A letter from the former Milliman actuary has come to light where the former consultant claims “The Milliman Seattle Health Practice places its profit ahead of doing the right thing.”
Alan Mills, the letter’s author and former senior actuarial consultant for Milliman, was the lead consultant for the state’s effort to establish a health benefit exchange. He was also the lead for Milliman in helping the state redesign the K-12 benefits system that was so controversial this legislative session.
The letter came to light publicly this week as part of the evidence in the case against the Health Care Authority brought by Community Health Plan of Washington (CHPW) and Columbia United Providers (CUP). It casts doubt on the quality of the actuarial work underpinning the policy decisions – and thus the policy decisions themselves – regarding both the exchange formation and the K-12 benefit redesign.
Mills writes that he resigned for three general issues, offering substantive examples in the letter: “low quality,” “inflated costs” and “low professional integrity.”
“Based on over thirty years of actuarial consulting practice, with several consulting firms, I found the quality of work produced by the Seattle Health Practice to be extremely low. Work is not adequately checked or peer reviewed; nor are there adequate formal processes in place for such checking or peer review. As a result, the Seattle Health Practice consistently produces work that is poorly communicated, and that often has serious flaws.”
Regarding the costs of Milliman’s work:
“The fees that Milliman Seattle Health Practice charges are inflated, by design. Milliman could introduce several ways to streamline work processes and reduce fees – and I suggested several – but it elects to operate in ways that maximize its income, enriching its equity principals at the expense of the State.”
On the matter of “low professional integrity,” Mills points to the K-12 insurance matter:
“Last week I informed Tim Barclay, one of the Seattle Health Practice equity principals, that I would have to excuse myself from the project, for the following reasons: It appeared to me that John Williams, the HCA project director, was planning to base his recommendations for a redesigned system on inadequate data, in effect relying on vague impressions instead of facts. I told John several times that I strongly objected to such an approach, and felt that it would likely produce biased results.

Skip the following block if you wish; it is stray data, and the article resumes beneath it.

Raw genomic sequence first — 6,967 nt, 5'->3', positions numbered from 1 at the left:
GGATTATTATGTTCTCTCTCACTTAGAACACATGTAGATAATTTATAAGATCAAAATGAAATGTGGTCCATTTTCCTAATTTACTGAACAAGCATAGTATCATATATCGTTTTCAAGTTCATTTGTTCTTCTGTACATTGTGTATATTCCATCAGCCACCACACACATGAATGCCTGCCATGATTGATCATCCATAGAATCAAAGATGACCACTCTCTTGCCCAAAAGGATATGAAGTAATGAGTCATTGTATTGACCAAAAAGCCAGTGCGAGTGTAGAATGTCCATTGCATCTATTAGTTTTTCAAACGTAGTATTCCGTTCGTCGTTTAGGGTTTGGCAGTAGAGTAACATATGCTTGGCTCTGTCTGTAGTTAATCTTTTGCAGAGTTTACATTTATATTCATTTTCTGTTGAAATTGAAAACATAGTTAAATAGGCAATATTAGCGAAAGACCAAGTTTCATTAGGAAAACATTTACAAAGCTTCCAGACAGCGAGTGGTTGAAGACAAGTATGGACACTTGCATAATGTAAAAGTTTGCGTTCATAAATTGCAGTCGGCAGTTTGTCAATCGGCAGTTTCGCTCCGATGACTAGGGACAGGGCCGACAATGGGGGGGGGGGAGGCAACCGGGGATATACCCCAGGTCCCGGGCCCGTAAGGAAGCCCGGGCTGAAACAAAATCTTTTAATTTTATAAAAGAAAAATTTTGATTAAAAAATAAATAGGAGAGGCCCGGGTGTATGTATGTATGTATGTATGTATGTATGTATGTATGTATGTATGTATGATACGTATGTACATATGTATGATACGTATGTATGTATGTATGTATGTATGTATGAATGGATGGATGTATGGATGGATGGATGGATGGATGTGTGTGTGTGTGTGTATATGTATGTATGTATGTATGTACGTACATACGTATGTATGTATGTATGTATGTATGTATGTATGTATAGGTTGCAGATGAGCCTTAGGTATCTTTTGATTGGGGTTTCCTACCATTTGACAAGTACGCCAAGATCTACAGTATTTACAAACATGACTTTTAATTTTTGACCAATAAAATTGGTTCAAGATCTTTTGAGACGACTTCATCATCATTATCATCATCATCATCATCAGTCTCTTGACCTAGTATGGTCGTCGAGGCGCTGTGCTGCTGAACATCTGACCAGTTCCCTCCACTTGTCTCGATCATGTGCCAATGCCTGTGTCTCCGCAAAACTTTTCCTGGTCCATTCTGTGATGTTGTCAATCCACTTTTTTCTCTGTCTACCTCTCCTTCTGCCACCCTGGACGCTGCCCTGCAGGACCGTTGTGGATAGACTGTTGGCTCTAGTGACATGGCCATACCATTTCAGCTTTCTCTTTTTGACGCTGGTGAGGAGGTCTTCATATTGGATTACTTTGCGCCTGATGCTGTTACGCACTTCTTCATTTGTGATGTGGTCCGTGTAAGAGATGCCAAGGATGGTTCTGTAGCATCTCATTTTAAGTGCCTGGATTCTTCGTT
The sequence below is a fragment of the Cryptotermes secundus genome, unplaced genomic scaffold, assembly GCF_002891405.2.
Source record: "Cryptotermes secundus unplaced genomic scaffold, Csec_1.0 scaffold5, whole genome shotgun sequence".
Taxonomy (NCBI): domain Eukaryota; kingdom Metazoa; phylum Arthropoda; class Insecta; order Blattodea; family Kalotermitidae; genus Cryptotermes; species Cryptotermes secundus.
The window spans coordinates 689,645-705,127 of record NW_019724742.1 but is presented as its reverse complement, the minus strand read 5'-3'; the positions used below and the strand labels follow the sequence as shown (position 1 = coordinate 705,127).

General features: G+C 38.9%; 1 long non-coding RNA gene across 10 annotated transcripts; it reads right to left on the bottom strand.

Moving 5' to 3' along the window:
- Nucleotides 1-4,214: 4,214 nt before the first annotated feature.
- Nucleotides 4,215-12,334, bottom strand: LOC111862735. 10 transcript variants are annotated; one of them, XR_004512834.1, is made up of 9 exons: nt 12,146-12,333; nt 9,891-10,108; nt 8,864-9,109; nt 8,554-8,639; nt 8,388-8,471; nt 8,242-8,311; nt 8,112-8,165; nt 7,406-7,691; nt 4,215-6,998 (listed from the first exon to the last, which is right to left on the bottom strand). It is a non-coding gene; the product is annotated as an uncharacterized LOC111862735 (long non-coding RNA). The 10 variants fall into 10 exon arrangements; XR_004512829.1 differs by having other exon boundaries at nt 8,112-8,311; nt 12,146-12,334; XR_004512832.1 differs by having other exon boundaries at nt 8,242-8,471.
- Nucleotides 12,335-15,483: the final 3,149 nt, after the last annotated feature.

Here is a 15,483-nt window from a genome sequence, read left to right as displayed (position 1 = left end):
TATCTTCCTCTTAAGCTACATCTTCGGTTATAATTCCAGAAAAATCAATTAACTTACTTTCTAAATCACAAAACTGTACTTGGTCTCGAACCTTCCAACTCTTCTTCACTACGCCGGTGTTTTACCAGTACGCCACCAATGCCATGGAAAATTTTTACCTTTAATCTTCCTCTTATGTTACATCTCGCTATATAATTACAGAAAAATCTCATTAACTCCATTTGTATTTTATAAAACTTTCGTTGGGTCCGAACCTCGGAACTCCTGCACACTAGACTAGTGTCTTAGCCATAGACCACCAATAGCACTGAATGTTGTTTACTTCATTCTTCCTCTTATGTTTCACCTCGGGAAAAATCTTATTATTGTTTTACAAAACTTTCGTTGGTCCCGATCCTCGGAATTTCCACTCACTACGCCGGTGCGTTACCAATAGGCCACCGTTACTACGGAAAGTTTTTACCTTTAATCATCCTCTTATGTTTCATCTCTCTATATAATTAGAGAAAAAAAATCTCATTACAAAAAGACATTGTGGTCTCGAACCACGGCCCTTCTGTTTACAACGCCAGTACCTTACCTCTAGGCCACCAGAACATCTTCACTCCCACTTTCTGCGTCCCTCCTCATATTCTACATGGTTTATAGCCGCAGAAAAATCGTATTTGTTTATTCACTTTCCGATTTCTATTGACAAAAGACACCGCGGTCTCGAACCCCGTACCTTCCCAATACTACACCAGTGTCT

John responded by telling me not to mention my concerns again and threatening to dismiss Milliman from the project. Consequently, I informed Tim Barclay that, according to the actuarial code of professional conduct, I would have to excuse myself from the project. And I drafted a letter to John, giving reasons why I must excuse myself. As a courtesy, I showed the draft letter to Tim.
Although Tim could point out nothing specifically inappropriate with the substance or the tone of the letter, he strongly objected to sending it. He said that the livelihoods of several people in the Seattle Health Practice (including his) depend on income from the State, and that the letter might anger John and disrupt the income. (Incidentally, I should mention that in over thirty years of working as a consultant, with hundreds of clients, I have never made another such decision about working with a client. I should also mention that no one within Milliman disagreed with my assessment of John’s handling of the K-12 project.)”
The letter is as damning a letter as you’ll read in generally polite Seattle. It was released in August, 2011. Whether it has had any impact during the last 7 months on Milliman’s “near monopoly” of work by the State of Washington is unclear.